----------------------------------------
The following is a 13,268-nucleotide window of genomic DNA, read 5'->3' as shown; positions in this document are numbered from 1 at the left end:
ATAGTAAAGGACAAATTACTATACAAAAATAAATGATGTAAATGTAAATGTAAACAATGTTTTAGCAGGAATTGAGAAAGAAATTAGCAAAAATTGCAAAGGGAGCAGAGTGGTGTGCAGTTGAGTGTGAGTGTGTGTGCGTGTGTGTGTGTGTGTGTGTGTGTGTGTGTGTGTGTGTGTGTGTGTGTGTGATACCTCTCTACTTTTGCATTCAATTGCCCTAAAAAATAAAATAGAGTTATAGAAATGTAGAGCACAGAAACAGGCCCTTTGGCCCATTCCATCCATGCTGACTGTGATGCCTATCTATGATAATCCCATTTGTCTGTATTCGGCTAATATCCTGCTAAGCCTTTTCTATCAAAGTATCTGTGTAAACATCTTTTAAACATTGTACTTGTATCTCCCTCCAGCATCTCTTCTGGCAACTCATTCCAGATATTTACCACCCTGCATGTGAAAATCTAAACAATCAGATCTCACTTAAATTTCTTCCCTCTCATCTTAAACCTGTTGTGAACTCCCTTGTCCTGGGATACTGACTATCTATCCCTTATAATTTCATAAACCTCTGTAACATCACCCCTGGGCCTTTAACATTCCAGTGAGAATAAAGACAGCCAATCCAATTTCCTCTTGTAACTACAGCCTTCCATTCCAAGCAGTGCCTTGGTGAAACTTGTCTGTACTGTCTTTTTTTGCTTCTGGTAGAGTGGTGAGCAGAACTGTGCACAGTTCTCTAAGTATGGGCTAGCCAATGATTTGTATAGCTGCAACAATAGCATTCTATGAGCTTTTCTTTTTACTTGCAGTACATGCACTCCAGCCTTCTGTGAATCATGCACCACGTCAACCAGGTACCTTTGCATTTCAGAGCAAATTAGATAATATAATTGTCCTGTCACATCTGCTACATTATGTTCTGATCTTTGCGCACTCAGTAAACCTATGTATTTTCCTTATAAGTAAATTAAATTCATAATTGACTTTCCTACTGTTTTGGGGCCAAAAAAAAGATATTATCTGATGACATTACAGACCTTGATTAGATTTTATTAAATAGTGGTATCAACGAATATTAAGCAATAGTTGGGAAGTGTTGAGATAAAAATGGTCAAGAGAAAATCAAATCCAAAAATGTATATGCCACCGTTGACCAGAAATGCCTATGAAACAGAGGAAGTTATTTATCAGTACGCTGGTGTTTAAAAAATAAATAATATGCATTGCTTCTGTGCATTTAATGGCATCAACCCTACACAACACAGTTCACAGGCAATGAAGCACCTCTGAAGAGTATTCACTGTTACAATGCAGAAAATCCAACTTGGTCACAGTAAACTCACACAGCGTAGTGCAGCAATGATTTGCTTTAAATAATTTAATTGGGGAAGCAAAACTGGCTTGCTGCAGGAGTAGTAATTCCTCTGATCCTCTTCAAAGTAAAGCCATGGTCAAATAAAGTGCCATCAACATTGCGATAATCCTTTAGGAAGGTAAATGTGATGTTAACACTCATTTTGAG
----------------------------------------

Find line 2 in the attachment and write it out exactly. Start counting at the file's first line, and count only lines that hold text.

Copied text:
ATAGTAAAGGACAAATTACTATACAAAAATAAATGATGTAAATGTAAATGTAAACAATGTTTTAGCAGGAATTGAGAAAGAAATTAGCAAAAATTGCAAAGGGAGCAGAGTGGTGTGCAGTTGAGTGTGAGTGTGTGTGCGTGTGTGTGTGTGTGTGTGTGTGTGTGTGTGTGTGTGTGTGTGTGTGTGTGATACCTCTCTACTTTTGCATTCAATTGCCCTAAAAAATAAAATAGAGTTATAGAAATGTAGAGCACAGAAACAGGCCCTTTGGCCCATTCCATCCATGCTGACTGTGATGCCTATCTATGATAATCCCATTTGTCTGTATTCGGCTAATATCCTGCTAAGCCTTTTCTATCAAAGTATCTGTGTAAACATCTTTTAAACATTGTACTTGTATCTCCCTCCAGCATCTCTTCTGGCAACTCATTCCAGATATTTACCACCCTGCATGTGAAAATCTAAACAATCAGATCTCACTTAAATTTCTTCCCTCTCATCTTAAACCTGTTGTGAACTCCCTTGTCCTGGGATACTGACTATCTATCCCTTATAATTTCATAAACCTCTGTAACATCACCCCTGGGCCTTTAACATTCCAGTGAGAATAAAGACAGCCAATCCAATTTCCTCTTGTAACTACAGCCTTCCATTCCAAGCAGTGCCTTGGTGAAACTTGTCTGTACTGTCTTTTTTTGCTTCTGGTAGAGTGGTGAGCAGAACTGTGCACAGTTCTCTAAGTATGGGCTAGCCAATGATTTGTATAGCTGCAACAATAGCATTCTATGAGCTTTTCTTTTTACTTGCAGTACATGCACTCCAGCCTTCTGTGAATCATGCACCACGTCAACCAGGTACCTTTGCATTTCAGAGCAAATTAGATAATATAATTGTCCTGTCACATCTGCTACATTATGTTCTGATCTTTGCGCACTCAGTAAACCTATGTATTTTCCTTATAAGTAAATTAAATTCATAATTGACTTTCCTACTGTTTTGGGGCCAAAAAAAAGATATTATCTGATGACATTACAGACCTTGATTAGATTTTATTAAATAGTGGTATCAACGAATATTAAGCAATAGTTGGGAAGTGTTGAGATAAAAATGGTCAAGAGAAAATCAAATCCAAAAATGTATATGCCACCGTTGACCAGAAATGCCTATGAAACAGAGGAAGTTATTTATCAGTACGCTGGTGTTTAAAAAATAAATAATATGCATTGCTTCTGTGCATTTAATGGCATCAACCCTACACAACACAGTTCACAGGCAATGAAGCACCTCTGAAGAGTATTCACTGTTACAATGCAGAAAATCCAACTTGGTCACAGTAAACTCACACAGCGTAGTGCAGCAATGATTTGCTTTAAATAATTTAATTGGGGAAGCAAAACTGGCTTGCTGCAGGAGTAGTAATTCCTCTGATCCTCTTCAAAGTAAAGCCATGGTCAAATAAAGTGCCATCAACATTGCGATAATCCTTTAGGAAGGTAAATGTGATGTTAACACTCATTTTGAG